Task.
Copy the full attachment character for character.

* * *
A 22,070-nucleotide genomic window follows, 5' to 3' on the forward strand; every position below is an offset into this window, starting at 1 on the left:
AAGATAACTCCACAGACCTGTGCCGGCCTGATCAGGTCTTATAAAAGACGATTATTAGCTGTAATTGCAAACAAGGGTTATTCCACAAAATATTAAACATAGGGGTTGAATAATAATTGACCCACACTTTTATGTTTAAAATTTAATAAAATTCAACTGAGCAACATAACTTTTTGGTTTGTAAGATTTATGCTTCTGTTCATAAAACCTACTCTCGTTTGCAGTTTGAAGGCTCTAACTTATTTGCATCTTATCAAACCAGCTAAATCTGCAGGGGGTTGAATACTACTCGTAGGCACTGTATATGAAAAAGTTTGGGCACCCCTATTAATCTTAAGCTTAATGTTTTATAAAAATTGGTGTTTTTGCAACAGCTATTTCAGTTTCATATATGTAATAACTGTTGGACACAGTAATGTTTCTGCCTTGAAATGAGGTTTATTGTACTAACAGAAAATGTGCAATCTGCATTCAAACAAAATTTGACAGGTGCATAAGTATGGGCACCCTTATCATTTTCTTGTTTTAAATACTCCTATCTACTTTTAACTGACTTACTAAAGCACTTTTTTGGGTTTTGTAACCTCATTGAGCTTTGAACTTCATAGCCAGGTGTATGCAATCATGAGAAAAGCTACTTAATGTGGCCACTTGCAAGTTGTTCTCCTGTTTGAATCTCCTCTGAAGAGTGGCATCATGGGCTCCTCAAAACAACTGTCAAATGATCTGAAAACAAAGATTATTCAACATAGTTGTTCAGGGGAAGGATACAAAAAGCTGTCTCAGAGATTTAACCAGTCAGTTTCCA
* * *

A 22,070-nucleotide genomic window follows, 5' to 3' on the forward strand; every position below is an offset into this window, starting at 1 on the left:
AAGATAACTCCACAGACCTGTGCCGGCCTGATCAGGTCTTATAAAAGACGATTATTAGCTGTAATTGCAAACAAGGGTTATTCCACAAAATATTAAACATAGGGGTTGAATAATAATTGACCCACACTTTTATGTTTAAAATTTAATAAAATTCAACTGAGCAACATAACTTTTTGGTTTGTAAGATTTATGCTTCTGTTCATAAAACCTACTCTCGTTTGCAGTTTGAAGGCTCTAACTTATTTGCATCTTATCAAACCAGCTAAATCTGCAGGGGGTTGAATACTACTCGTAGGCACTGTATATGAAAAAGTTTGGGCACCCCTATTAATCTTAAGCTTAATGTTTTATAAAAATTGGTGTTTTTGCAACAGCTATTTCAGTTTCATATATGTAATAACTGTTGGACACAGTAATGTTTCTGCCTTGAAATGAGGTTTATTGTACTAACAGAAAATGTGCAATCTGCATTCAAACAAAATTTGACAGGTGCATAAGTATGGGCACCCTTATCATTTTCTTGTTTTAAATACTCCTATCTACTTTTAACTGACTTACTAAAGCACTTTTTTGGGTTTTGTAACCTCATTGAGCTTTGAACTTCATAGCCAGGTGTATGCAATCATGAGAAAAGCTACTTAATGTGGCCACTTGCAAGTTGTTCTCCTGTTTGAATCTCCTCTGAAGAGTGGCATCATGGGCTCCTCAAAACAACTGTCAAATGATCTGAAAACAAAGATTATTCAACATAGTTGTTCAGGGGAAGGATACAAAAAGCTGTCTCAGAGATTTAACCAGTCAGTTTCCA